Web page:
Marine microorganisms and global nutrient cycles

An Erratum to this article was published on 03 November 2005


The way that nutrients cycle through atmospheric, terrestrial, oceanic and associated biotic reservoirs can constrain rates of biological production and help structure ecosystems on land and in the sea. On a global scale, cycling of nutrients also affects the concentration of atmospheric carbon dioxide. Because of their capacity for rapid growth, marine microorganisms are a major component of global nutrient cycles. Understanding what controls their distributions and their diverse suite of nutrient transformations is a major challenge facing contemporary biological oceanographers. What is emerging is an appreciation of the previously unknown degree of complexity within the marine microbial community.

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Figure 1: Three different phytoplankton growth strategies and their resulting cellular N:P ratios.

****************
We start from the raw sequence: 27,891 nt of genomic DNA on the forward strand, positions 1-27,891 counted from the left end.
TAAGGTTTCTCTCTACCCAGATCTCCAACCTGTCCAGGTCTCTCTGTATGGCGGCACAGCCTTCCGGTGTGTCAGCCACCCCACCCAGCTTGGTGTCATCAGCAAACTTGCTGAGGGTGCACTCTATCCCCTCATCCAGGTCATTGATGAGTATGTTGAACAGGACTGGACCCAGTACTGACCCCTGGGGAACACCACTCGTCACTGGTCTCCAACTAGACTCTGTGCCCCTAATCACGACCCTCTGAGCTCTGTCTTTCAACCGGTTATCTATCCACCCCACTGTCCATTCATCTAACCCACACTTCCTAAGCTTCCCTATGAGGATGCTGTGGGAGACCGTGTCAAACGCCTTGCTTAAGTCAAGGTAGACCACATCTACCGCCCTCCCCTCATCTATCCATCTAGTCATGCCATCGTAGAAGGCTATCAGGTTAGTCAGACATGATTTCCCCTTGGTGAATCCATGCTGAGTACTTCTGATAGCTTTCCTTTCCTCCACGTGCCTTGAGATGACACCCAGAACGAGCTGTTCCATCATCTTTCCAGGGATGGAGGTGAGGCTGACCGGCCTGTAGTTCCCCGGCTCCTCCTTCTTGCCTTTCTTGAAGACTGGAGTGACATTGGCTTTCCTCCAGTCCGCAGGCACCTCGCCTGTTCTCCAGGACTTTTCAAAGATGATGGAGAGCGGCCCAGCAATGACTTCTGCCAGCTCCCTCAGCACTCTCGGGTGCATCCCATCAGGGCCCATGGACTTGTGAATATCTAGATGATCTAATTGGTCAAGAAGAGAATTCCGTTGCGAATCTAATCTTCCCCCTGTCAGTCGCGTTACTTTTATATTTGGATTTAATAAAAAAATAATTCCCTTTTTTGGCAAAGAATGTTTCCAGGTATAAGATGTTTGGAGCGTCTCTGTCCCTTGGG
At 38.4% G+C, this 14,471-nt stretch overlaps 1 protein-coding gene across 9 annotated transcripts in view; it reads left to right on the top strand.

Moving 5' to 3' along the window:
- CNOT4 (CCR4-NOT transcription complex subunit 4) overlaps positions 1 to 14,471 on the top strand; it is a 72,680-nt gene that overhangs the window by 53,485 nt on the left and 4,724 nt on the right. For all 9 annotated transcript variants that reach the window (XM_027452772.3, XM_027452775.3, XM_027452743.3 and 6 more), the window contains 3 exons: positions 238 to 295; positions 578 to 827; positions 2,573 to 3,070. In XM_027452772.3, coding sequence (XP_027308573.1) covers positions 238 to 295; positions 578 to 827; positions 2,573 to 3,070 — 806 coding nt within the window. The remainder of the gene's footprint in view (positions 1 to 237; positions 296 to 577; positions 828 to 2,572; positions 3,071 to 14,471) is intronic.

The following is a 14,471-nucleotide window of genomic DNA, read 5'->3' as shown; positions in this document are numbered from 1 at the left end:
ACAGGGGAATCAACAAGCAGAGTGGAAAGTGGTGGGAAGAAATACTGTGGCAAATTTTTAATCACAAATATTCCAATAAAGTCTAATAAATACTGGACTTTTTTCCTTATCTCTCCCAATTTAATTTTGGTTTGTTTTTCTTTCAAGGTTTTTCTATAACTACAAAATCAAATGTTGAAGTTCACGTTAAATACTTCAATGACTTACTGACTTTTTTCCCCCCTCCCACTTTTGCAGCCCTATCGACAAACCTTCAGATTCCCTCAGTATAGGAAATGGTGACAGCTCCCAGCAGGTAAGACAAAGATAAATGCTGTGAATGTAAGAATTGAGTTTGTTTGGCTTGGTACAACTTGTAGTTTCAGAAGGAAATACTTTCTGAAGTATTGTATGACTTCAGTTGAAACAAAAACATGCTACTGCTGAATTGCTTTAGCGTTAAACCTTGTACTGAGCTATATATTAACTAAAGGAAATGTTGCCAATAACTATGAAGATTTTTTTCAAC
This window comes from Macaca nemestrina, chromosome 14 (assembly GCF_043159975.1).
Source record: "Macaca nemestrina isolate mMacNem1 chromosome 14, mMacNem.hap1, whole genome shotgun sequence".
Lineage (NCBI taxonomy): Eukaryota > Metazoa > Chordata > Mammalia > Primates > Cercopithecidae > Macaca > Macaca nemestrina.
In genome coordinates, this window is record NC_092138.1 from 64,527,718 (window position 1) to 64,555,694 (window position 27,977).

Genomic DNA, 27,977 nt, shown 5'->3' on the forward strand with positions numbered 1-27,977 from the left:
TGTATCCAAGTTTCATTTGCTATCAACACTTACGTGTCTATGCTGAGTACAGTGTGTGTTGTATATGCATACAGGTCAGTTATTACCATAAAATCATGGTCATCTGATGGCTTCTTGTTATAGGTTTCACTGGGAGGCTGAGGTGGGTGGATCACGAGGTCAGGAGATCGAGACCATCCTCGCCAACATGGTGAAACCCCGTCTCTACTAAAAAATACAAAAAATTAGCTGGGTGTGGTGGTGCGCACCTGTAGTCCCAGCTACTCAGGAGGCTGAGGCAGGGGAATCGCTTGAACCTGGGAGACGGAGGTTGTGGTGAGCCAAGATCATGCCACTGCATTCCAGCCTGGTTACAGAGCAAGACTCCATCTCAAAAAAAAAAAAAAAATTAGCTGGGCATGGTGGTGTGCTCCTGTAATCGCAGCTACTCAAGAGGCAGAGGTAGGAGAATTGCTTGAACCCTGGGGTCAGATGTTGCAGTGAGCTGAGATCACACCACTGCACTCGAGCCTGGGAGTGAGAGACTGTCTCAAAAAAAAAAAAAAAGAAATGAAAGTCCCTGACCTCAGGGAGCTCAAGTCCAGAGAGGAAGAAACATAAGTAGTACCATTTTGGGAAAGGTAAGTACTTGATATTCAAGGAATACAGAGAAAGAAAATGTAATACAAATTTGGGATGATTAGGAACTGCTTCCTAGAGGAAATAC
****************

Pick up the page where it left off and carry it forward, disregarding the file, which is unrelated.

Figure 2: The global ocean balance between N2 fixation and the loss of fixed N through anammox and denitrification.
Figure 3: A breakdown of the three types of resource co-limitation.
Figure 4: Marine N cycle, including losses of ammonium and nitrite as N2 owing to anammox.


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I would like to thank S. Rysgaard, T. Dalsgaard, and M. Kuypers for assistance with the anammox section of this manuscript. D. Capone, E. Carpenter, and A. Subramaniam provided valuable insight about N2 fixation. I would like to thank M. Davey and G. Tarran for providing their unpublished flow cytometry data from their North Atlantic work. Thanks also to M. Mills, G. van Dijken, A. Tagliabue, R. Labiosa, T. Reddy, S. Pabi, L. Kropuenske and B. Saenz for comments on earlier drafts of this manuscript.

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Arrigo, K. Marine microorganisms and global nutrient cycles. Nature 437, 349–355 (2005).

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